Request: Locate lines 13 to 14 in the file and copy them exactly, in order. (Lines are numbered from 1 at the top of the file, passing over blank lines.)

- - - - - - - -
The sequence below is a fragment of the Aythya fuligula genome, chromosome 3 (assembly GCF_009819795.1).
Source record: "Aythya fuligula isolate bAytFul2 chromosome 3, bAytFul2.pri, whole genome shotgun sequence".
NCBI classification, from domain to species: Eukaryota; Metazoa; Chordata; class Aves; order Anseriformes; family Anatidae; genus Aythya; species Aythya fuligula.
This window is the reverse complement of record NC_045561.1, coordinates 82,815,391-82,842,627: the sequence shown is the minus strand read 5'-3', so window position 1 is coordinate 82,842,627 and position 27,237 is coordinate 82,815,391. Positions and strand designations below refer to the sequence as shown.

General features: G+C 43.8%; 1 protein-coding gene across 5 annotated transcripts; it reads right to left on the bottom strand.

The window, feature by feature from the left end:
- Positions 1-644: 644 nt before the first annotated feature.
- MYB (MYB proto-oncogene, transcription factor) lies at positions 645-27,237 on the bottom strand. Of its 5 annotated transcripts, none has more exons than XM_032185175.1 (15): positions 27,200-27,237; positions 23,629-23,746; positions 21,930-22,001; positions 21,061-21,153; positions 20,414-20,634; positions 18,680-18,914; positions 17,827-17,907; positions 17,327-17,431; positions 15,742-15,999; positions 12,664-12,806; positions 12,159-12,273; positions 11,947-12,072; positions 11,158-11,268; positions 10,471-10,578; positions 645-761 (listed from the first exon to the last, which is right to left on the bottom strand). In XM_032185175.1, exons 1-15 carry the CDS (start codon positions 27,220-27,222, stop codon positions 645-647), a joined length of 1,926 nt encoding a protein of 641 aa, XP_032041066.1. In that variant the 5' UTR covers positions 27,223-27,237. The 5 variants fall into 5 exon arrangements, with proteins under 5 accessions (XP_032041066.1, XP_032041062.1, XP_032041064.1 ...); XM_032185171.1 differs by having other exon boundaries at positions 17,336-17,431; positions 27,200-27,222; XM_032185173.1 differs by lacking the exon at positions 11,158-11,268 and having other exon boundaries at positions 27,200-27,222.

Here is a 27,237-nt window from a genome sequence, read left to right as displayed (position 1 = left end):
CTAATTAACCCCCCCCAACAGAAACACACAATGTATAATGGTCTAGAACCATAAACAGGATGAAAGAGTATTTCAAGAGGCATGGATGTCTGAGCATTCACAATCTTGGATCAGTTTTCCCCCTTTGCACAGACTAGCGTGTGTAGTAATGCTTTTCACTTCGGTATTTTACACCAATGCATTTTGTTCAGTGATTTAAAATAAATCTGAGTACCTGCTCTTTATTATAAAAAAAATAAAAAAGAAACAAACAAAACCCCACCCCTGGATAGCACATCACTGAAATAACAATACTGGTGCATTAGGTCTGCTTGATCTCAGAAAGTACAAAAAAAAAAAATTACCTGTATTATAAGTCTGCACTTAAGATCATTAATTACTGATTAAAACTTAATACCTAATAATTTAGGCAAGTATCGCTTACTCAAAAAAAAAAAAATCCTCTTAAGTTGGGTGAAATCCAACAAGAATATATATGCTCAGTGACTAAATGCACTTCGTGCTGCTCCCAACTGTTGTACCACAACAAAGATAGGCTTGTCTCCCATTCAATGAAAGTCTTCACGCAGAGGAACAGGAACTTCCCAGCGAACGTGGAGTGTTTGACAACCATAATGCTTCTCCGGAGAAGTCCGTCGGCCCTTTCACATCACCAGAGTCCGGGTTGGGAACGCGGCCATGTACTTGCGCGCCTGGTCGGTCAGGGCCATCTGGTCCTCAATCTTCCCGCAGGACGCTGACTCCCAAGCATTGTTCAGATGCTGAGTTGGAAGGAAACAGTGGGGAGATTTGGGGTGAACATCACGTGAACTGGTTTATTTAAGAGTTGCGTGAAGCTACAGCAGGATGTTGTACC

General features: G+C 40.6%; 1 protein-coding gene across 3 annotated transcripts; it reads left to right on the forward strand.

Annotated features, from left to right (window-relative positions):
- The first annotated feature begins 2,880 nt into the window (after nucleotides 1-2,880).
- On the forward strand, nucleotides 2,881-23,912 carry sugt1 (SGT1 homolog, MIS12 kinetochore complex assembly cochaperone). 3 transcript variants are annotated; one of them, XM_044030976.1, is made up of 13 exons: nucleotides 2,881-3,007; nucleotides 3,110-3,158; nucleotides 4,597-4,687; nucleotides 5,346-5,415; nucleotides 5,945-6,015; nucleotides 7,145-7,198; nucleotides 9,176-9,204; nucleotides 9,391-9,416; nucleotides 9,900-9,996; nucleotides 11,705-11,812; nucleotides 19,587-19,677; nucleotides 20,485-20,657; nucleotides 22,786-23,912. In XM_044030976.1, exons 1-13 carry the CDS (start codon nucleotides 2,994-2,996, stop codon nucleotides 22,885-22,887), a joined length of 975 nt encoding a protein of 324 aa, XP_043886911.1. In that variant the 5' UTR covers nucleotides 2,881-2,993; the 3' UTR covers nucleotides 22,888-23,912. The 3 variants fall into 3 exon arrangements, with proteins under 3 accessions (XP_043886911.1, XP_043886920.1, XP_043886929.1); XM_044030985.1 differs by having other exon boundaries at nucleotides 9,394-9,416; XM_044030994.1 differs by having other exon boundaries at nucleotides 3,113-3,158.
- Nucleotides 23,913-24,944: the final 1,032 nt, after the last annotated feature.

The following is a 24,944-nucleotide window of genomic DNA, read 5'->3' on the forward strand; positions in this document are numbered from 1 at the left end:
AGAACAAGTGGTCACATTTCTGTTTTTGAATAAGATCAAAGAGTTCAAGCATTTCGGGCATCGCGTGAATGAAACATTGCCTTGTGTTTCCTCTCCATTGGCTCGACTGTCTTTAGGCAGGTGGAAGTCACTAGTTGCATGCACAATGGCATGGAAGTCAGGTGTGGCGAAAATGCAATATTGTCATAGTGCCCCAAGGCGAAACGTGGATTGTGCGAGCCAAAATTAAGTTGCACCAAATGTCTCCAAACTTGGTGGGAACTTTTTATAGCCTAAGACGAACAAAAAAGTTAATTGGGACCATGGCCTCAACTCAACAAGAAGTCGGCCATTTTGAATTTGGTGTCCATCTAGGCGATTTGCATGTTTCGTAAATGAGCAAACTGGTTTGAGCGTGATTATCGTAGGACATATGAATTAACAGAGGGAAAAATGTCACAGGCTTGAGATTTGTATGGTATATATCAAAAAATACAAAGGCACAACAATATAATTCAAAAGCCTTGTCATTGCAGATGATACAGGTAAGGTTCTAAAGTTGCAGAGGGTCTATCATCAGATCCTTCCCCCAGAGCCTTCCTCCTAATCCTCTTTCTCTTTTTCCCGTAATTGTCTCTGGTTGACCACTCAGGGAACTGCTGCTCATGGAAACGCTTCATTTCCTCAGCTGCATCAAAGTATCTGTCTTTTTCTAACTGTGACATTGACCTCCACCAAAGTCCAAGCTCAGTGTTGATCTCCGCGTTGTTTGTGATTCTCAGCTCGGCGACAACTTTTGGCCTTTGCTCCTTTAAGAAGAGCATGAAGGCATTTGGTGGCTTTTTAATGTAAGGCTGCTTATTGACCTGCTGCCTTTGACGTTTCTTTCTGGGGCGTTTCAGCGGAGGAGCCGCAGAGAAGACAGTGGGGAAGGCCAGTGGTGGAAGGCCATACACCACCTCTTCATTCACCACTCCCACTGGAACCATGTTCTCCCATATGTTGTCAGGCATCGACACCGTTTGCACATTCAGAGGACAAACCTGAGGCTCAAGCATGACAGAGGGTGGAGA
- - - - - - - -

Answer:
- The first annotated feature begins 2,880 nt into the window (after nucleotides 1-2,880).
- On the forward strand, nucleotides 2,881-23,912 carry sugt1 (SGT1 homolog, MIS12 kinetochore complex assembly cochaperone). 3 transcript variants are annotated; one of them, XM_044030976.1, is made up of 13 exons: nucleotides 2,881-3,007; nucleotides 3,110-3,158; nucleotides 4,597-4,687; nucleotides 5,346-5,415; nucleotides 5,945-6,015; nucleotides 7,145-7,198; nucleotides 9,176-9,204; nucleotides 9,391-9,416; nucleotides 9,900-9,996; nucleotides 11,705-11,812; nucleotides 19,587-19,677; nucleotides 20,485-20,657; nucleotides 22,786-23,912. In XM_044030976.1, exons 1-13 carry the CDS (start codon nucleotides 2,994-2,996, stop codon nucleotides 22,885-22,887), a joined length of 975 nt encoding a protein of 324 aa, XP_043886911.1. In that variant the 5' UTR covers nucleotides 2,881-2,993; the 3' UTR covers nucleotides 22,888-23,912. The 3 variants fall into 3 exon arrangements, with proteins under 3 accessions (XP_043886911.1, XP_043886920.1, XP_043886929.1); XM_044030985.1 differs by having other exon boundaries at nucleotides 9,394-9,416; XM_044030994.1 differs by having other exon boundaries at nucleotides 3,113-3,158.